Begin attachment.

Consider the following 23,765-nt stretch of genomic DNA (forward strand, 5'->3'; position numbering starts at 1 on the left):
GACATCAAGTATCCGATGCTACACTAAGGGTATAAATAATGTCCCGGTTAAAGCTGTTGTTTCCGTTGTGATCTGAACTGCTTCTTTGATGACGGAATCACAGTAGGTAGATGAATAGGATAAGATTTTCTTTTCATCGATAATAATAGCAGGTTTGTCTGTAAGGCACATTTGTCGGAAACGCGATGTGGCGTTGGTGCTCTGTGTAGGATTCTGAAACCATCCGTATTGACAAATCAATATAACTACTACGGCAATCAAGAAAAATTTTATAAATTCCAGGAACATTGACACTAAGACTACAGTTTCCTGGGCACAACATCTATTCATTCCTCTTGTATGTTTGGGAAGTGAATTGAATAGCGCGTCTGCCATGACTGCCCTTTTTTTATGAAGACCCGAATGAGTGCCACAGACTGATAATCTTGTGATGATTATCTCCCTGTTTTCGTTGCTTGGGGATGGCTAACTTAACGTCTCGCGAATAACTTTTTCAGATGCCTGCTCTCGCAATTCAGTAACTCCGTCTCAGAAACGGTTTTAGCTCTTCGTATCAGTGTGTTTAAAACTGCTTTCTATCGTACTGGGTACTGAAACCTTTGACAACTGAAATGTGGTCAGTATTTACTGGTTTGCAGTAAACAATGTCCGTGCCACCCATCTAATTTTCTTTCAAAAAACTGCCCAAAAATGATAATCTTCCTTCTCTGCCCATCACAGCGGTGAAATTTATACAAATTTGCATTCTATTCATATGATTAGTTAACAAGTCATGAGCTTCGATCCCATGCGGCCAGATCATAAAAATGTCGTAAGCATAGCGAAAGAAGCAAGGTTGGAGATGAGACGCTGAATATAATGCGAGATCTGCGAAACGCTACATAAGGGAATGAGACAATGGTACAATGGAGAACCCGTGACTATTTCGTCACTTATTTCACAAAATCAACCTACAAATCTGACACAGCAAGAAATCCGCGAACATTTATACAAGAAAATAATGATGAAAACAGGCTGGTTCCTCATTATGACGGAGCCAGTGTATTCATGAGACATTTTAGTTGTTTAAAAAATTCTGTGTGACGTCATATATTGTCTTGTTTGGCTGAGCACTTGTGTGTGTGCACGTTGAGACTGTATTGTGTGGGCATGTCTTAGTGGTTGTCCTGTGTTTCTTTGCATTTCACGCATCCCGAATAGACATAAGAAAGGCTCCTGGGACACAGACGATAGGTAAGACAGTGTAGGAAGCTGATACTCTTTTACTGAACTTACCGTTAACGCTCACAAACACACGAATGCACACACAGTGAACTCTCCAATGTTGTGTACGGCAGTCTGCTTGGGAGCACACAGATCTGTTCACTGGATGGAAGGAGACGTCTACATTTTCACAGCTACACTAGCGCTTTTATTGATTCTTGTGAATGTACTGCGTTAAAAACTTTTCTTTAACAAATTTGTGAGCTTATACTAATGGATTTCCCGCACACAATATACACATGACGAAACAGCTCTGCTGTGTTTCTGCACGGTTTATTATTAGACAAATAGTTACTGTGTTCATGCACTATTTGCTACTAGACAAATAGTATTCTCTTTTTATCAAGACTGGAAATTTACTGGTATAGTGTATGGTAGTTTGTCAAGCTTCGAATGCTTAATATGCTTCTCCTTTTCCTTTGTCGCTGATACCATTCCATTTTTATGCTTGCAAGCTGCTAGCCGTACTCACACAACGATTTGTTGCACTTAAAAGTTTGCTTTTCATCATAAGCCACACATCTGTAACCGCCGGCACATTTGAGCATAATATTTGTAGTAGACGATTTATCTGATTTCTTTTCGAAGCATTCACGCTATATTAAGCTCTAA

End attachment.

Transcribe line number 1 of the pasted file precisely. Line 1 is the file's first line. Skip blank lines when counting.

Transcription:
Consider the following 23,765-nt stretch of genomic DNA (forward strand, 5'->3'; position numbering starts at 1 on the left):